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Bwlchgwyn is the ‘second’ village of the old township of Brymbo. It is supposed to be the highest village in Wales, and whether this is true or not, it certainly has some of the finest views, facing eastwards towards the flatlands of the Maelor and Cheshire and with its back to the fierce weather blowing over the hills.

As a settlement, in the modern sense, it is no older than Brymbo village itself and possibly much less so (though the moorland farm called Craig-Corn appears well back in the 18th century, when the Foulkes family tenanted it). One of the township’s main commons once surrounded the site of Bwlchgwyn, and it seems quite possible that like many such villages, it may have grown around small cottages and holdings encroaching onto the common land. Palmer suggests that the old one-night house custom was in operation in the area; if this was really the case, it is likely that the quarrymen and miners of the township would have carved small plots out of the common. According to Palmer, it also seems possible that this was the area of the township where its inhabitants cut turves, the common turbary: the name “the Gorse”, applied the nearby farm which was created out of common land by John Wilkinson in the late 18th century, may indicate this.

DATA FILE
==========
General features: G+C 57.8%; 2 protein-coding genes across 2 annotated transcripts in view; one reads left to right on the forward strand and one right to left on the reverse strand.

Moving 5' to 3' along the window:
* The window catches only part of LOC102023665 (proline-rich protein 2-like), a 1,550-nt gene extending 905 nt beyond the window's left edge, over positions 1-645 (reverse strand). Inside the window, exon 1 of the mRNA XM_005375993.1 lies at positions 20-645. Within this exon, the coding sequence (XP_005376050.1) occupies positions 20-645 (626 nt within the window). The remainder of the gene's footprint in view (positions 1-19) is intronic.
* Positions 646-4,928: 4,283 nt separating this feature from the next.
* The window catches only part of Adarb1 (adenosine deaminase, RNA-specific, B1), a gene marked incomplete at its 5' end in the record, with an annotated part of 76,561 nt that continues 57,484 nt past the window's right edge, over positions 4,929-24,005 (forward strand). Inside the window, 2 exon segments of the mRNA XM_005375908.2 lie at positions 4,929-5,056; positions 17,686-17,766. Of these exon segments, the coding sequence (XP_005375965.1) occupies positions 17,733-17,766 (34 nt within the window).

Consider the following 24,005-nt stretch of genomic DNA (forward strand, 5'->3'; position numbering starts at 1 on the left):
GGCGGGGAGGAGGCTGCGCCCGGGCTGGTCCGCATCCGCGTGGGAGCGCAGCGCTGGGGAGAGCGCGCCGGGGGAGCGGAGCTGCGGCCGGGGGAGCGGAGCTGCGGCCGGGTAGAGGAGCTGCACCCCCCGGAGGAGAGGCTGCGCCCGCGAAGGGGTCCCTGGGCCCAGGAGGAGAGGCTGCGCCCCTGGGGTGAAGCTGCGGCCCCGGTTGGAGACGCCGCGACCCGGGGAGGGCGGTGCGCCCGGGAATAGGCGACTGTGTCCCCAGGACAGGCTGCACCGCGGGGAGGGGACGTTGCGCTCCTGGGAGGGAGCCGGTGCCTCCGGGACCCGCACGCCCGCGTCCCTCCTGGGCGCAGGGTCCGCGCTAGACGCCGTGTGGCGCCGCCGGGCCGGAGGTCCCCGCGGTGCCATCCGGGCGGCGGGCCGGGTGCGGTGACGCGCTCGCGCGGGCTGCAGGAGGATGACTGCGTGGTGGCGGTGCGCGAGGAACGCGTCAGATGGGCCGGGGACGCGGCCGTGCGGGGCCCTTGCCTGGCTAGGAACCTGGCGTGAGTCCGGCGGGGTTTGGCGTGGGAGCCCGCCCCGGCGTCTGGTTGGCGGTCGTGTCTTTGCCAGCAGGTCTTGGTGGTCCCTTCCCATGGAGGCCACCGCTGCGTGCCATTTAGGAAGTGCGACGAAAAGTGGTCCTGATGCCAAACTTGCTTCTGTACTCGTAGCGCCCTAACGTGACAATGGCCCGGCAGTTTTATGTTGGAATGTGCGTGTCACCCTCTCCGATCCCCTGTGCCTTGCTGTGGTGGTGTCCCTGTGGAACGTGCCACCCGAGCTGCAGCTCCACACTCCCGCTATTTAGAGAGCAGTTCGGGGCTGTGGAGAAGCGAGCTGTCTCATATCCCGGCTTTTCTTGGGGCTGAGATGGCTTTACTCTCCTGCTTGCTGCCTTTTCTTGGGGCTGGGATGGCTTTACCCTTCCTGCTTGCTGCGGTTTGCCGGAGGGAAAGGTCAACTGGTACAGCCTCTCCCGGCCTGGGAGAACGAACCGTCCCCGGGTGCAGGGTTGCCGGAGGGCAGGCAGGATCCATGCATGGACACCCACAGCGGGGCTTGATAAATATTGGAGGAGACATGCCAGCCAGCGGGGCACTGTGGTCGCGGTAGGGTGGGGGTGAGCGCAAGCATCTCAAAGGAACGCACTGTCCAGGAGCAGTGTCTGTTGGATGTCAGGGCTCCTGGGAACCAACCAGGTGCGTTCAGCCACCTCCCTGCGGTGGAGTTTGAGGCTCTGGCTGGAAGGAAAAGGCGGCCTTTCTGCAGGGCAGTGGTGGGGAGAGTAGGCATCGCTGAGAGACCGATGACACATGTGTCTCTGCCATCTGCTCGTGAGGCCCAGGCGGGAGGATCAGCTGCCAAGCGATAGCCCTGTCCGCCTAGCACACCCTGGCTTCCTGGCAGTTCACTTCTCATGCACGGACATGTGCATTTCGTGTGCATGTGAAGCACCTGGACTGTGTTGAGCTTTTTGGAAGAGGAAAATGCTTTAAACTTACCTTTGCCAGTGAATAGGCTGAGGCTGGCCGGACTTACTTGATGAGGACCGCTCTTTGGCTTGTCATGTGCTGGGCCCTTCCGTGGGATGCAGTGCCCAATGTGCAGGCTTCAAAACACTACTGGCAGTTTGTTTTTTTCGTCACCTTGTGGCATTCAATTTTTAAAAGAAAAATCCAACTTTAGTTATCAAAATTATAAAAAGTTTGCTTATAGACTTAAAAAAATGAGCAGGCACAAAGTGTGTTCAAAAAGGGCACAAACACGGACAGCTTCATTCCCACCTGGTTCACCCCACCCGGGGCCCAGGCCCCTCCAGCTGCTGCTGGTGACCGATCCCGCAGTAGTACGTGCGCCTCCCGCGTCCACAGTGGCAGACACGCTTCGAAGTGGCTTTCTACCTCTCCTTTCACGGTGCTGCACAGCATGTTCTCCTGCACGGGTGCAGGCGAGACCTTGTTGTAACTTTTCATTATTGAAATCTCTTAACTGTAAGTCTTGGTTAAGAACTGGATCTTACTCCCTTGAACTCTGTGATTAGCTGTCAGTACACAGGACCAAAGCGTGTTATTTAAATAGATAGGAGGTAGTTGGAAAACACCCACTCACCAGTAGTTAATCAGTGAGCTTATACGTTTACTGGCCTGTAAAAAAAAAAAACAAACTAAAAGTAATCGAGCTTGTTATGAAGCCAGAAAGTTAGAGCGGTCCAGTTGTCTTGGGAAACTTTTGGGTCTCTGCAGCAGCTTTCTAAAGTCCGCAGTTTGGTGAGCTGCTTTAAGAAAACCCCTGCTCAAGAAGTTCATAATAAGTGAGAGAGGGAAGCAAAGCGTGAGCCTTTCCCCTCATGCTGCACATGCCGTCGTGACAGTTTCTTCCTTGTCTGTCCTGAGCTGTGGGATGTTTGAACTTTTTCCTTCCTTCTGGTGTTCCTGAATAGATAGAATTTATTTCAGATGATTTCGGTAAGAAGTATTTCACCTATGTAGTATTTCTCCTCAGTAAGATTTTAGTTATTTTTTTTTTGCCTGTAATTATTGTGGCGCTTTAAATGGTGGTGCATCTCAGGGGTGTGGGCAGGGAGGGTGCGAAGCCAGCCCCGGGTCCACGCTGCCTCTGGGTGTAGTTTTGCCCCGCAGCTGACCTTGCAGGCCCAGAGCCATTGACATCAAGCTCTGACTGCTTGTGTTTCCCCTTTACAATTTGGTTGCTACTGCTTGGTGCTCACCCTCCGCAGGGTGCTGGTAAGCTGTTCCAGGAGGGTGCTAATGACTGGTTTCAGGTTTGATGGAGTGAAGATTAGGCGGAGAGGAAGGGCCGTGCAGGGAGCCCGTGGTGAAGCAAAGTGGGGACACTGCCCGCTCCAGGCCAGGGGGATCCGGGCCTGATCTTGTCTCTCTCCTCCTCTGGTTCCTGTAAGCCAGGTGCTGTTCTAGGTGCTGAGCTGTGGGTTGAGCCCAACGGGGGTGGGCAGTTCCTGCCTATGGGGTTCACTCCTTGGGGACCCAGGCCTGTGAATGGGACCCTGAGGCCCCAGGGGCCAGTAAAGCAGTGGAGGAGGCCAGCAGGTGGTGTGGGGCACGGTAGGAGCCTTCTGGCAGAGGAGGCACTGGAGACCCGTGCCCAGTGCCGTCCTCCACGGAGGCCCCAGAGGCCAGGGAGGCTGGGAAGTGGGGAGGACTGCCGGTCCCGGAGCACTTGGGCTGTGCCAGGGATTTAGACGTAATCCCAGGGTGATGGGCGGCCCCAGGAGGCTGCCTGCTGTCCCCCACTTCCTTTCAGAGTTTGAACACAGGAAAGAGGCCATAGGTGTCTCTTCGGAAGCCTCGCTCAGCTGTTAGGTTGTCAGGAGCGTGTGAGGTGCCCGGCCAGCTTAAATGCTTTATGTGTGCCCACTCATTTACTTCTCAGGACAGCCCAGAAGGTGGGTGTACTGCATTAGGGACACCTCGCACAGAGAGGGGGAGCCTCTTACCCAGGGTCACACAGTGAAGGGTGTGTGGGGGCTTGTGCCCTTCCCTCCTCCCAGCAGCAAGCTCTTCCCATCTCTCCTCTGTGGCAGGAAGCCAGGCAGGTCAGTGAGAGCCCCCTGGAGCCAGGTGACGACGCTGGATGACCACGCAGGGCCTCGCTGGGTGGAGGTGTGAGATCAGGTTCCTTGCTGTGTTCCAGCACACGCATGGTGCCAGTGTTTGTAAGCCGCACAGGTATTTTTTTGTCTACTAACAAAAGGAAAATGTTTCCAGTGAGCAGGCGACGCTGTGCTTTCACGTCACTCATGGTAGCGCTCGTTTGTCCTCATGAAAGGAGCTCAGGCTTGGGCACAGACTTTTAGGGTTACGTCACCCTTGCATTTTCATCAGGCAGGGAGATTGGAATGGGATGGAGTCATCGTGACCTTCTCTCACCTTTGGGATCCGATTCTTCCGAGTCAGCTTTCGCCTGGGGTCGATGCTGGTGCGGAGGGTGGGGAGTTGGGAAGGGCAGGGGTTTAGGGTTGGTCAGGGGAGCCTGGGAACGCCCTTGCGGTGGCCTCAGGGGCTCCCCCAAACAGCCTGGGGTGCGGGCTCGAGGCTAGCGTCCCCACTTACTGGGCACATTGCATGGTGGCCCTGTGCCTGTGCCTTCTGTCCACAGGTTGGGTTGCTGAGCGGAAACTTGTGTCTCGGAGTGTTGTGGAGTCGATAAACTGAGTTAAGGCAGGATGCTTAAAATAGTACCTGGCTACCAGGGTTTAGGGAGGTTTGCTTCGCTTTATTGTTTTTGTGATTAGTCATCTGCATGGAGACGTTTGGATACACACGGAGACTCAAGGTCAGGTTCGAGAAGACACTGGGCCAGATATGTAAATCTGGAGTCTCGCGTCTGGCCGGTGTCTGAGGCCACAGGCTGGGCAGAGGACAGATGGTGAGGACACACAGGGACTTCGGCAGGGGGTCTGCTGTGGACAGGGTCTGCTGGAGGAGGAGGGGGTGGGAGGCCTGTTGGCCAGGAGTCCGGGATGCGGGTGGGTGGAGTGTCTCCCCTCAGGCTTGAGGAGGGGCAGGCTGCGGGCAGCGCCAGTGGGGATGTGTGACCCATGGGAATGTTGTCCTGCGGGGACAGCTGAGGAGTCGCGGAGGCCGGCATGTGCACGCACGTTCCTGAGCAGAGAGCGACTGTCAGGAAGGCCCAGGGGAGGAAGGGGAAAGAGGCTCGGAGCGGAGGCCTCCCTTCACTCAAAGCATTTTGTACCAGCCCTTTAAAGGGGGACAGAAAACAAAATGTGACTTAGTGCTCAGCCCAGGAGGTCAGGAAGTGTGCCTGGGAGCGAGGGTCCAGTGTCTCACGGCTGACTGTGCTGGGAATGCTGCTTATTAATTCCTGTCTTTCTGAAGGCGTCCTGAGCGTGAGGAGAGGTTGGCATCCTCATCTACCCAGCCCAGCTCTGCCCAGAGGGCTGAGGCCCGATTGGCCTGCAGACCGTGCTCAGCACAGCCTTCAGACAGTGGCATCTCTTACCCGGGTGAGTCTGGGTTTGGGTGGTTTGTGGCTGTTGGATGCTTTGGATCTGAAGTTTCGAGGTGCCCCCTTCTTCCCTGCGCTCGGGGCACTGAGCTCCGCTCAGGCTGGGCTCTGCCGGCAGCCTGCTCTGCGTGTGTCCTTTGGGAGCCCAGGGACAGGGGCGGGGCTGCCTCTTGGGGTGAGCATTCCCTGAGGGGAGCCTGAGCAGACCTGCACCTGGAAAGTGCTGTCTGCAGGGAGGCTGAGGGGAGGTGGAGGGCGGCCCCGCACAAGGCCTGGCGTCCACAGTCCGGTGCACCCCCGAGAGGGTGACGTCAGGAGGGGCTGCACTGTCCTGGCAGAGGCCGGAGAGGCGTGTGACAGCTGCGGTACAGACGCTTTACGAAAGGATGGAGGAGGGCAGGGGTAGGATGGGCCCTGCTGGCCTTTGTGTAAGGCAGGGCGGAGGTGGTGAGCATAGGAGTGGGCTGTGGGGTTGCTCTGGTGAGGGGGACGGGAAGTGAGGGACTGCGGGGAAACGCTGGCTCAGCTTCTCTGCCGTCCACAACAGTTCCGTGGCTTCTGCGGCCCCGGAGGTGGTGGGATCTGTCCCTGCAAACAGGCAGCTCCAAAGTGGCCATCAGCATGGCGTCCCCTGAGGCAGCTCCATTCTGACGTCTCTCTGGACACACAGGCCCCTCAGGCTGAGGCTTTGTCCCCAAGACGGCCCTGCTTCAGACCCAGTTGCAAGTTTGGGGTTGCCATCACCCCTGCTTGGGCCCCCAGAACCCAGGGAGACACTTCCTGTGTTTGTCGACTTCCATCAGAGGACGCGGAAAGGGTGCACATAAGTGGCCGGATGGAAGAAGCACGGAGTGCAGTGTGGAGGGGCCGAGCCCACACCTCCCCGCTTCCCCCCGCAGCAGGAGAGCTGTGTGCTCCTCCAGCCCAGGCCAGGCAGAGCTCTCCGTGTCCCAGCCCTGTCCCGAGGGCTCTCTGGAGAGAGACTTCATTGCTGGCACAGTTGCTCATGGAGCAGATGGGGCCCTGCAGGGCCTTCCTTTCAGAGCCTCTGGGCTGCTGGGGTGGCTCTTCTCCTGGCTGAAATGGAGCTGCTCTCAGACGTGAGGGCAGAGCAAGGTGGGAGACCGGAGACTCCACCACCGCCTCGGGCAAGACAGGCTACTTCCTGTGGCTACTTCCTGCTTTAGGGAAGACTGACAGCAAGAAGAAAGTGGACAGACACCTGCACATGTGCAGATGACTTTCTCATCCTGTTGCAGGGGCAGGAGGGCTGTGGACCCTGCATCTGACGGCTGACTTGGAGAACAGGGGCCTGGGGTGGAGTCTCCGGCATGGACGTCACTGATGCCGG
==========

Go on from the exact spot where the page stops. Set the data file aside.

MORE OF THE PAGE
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This is site about Brymbo, a township once part of Denbighshire, and its history. You can read more about the site in general, start with the most recent posts or with the archives listed below.